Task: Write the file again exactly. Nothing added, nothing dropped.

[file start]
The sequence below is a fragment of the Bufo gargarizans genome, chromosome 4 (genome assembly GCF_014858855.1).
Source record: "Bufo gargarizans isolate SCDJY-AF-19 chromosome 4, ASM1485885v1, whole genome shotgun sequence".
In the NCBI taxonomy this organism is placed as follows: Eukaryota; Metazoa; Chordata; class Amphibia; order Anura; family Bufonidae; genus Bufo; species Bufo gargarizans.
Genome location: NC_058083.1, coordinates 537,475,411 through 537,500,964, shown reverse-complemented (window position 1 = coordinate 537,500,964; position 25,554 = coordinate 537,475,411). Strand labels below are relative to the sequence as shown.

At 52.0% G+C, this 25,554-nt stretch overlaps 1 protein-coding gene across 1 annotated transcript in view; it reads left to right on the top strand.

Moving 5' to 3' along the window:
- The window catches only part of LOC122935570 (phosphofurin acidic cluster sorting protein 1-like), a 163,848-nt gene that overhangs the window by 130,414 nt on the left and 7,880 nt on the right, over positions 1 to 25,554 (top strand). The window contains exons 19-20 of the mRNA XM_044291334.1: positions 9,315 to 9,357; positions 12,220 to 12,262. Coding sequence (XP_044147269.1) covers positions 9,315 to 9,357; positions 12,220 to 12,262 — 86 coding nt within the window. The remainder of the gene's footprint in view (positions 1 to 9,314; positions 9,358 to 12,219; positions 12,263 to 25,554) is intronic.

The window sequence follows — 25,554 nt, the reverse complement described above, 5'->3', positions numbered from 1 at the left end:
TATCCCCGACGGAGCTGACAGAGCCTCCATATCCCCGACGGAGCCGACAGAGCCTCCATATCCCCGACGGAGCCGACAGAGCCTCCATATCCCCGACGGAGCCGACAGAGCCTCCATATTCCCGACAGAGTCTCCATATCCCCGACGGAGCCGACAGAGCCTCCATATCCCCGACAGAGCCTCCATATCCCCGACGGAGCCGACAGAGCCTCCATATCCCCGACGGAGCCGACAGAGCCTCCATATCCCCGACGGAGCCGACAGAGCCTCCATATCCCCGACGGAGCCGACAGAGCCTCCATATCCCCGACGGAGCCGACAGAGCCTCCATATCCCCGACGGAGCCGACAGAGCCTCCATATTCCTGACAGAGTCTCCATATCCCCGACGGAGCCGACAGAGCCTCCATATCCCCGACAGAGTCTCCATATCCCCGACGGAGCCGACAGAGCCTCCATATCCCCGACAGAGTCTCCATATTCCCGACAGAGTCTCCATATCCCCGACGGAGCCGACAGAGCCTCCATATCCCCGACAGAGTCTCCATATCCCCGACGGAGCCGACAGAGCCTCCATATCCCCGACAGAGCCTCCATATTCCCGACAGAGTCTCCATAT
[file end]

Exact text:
The sequence below is a fragment of the Bufo gargarizans genome, chromosome 4 (genome assembly GCF_014858855.1).
Source record: "Bufo gargarizans isolate SCDJY-AF-19 chromosome 4, ASM1485885v1, whole genome shotgun sequence".
In the NCBI taxonomy this organism is placed as follows: Eukaryota; Metazoa; Chordata; class Amphibia; order Anura; family Bufonidae; genus Bufo; species Bufo gargarizans.
Genome location: NC_058083.1, coordinates 537,475,411 through 537,500,964, shown reverse-complemented (window position 1 = coordinate 537,500,964; position 25,554 = coordinate 537,475,411). Strand labels below are relative to the sequence as shown.

At 52.0% G+C, this 25,554-nt stretch overlaps 1 protein-coding gene across 1 annotated transcript in view; it reads left to right on the top strand.

Moving 5' to 3' along the window:
- The window catches only part of LOC122935570 (phosphofurin acidic cluster sorting protein 1-like), a 163,848-nt gene that overhangs the window by 130,414 nt on the left and 7,880 nt on the right, over positions 1 to 25,554 (top strand). The window contains exons 19-20 of the mRNA XM_044291334.1: positions 9,315 to 9,357; positions 12,220 to 12,262. Coding sequence (XP_044147269.1) covers positions 9,315 to 9,357; positions 12,220 to 12,262 — 86 coding nt within the window. The remainder of the gene's footprint in view (positions 1 to 9,314; positions 9,358 to 12,219; positions 12,263 to 25,554) is intronic.

The window sequence follows — 25,554 nt, the reverse complement described above, 5'->3', positions numbered from 1 at the left end:
TATCCCCGACGGAGCTGACAGAGCCTCCATATCCCCGACGGAGCCGACAGAGCCTCCATATCCCCGACGGAGCCGACAGAGCCTCCATATCCCCGACGGAGCCGACAGAGCCTCCATATTCCCGACAGAGTCTCCATATCCCCGACGGAGCCGACAGAGCCTCCATATCCCCGACAGAGCCTCCATATCCCCGACGGAGCCGACAGAGCCTCCATATCCCCGACGGAGCCGACAGAGCCTCCATATCCCCGACGGAGCCGACAGAGCCTCCATATCCCCGACGGAGCCGACAGAGCCTCCATATCCCCGACGGAGCCGACAGAGCCTCCATATCCCCGACGGAGCCGACAGAGCCTCCATATTCCTGACAGAGTCTCCATATCCCCGACGGAGCCGACAGAGCCTCCATATCCCCGACAGAGTCTCCATATCCCCGACGGAGCCGACAGAGCCTCCATATCCCCGACAGAGTCTCCATATTCCCGACAGAGTCTCCATATCCCCGACGGAGCCGACAGAGCCTCCATATCCCCGACAGAGTCTCCATATCCCCGACGGAGCCGACAGAGCCTCCATATCCCCGACAGAGCCTCCATATTCCCGACAGAGTCTCCATAT